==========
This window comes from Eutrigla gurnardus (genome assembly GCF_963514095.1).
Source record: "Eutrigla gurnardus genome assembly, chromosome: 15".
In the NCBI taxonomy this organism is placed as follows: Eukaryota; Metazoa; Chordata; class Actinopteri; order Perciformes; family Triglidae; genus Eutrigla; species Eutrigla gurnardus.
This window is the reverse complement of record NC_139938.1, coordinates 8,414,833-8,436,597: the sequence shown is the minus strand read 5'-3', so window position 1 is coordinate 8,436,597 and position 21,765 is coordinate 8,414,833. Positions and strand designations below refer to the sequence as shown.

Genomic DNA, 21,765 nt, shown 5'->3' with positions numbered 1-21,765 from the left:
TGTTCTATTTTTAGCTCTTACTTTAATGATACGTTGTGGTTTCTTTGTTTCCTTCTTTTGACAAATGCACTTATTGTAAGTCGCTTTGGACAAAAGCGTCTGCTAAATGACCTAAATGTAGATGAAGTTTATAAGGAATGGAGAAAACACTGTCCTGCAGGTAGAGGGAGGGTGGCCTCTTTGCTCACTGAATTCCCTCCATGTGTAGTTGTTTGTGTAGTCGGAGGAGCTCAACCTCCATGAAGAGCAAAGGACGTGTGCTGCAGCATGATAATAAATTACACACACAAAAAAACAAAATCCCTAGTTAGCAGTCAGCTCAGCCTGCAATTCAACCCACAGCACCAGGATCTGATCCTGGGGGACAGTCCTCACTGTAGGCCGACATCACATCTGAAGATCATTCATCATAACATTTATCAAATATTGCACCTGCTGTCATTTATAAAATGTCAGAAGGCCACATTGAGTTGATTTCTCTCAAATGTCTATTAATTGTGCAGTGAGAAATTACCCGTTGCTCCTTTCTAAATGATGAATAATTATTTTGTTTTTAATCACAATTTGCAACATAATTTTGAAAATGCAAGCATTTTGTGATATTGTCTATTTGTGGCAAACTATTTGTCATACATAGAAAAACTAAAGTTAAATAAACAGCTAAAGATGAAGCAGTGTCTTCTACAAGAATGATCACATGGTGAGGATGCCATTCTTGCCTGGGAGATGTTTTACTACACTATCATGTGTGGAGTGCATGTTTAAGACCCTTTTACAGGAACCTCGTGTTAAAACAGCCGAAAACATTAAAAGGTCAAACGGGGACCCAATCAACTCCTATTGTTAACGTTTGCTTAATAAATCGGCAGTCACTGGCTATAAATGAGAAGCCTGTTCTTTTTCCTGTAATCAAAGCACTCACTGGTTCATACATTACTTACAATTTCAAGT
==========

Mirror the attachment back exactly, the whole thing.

This window comes from Eutrigla gurnardus (genome assembly GCF_963514095.1).
Source record: "Eutrigla gurnardus genome assembly, chromosome: 15".
In the NCBI taxonomy this organism is placed as follows: Eukaryota; Metazoa; Chordata; class Actinopteri; order Perciformes; family Triglidae; genus Eutrigla; species Eutrigla gurnardus.
This window is the reverse complement of record NC_139938.1, coordinates 8,414,833-8,436,597: the sequence shown is the minus strand read 5'-3', so window position 1 is coordinate 8,436,597 and position 21,765 is coordinate 8,414,833. Positions and strand designations below refer to the sequence as shown.

Genomic DNA, 21,765 nt, shown 5'->3' with positions numbered 1-21,765 from the left:
TGTTCTATTTTTAGCTCTTACTTTAATGATACGTTGTGGTTTCTTTGTTTCCTTCTTTTGACAAATGCACTTATTGTAAGTCGCTTTGGACAAAAGCGTCTGCTAAATGACCTAAATGTAGATGAAGTTTATAAGGAATGGAGAAAACACTGTCCTGCAGGTAGAGGGAGGGTGGCCTCTTTGCTCACTGAATTCCCTCCATGTGTAGTTGTTTGTGTAGTCGGAGGAGCTCAACCTCCATGAAGAGCAAAGGACGTGTGCTGCAGCATGATAATAAATTACACACACAAAAAAACAAAATCCCTAGTTAGCAGTCAGCTCAGCCTGCAATTCAACCCACAGCACCAGGATCTGATCCTGGGGGACAGTCCTCACTGTAGGCCGACATCACATCTGAAGATCATTCATCATAACATTTATCAAATATTGCACCTGCTGTCATTTATAAAATGTCAGAAGGCCACATTGAGTTGATTTCTCTCAAATGTCTATTAATTGTGCAGTGAGAAATTACCCGTTGCTCCTTTCTAAATGATGAATAATTATTTTGTTTTTAATCACAATTTGCAACATAATTTTGAAAATGCAAGCATTTTGTGATATTGTCTATTTGTGGCAAACTATTTGTCATACATAGAAAAACTAAAGTTAAATAAACAGCTAAAGATGAAGCAGTGTCTTCTACAAGAATGATCACATGGTGAGGATGCCATTCTTGCCTGGGAGATGTTTTACTACACTATCATGTGTGGAGTGCATGTTTAAGACCCTTTTACAGGAACCTCGTGTTAAAACAGCCGAAAACATTAAAAGGTCAAACGGGGACCCAATCAACTCCTATTGTTAACGTTTGCTTAATAAATCGGCAGTCACTGGCTATAAATGAGAAGCCTGTTCTTTTTCCTGTAATCAAAGCACTCACTGGTTCATACATTACTTACAATTTCAAGT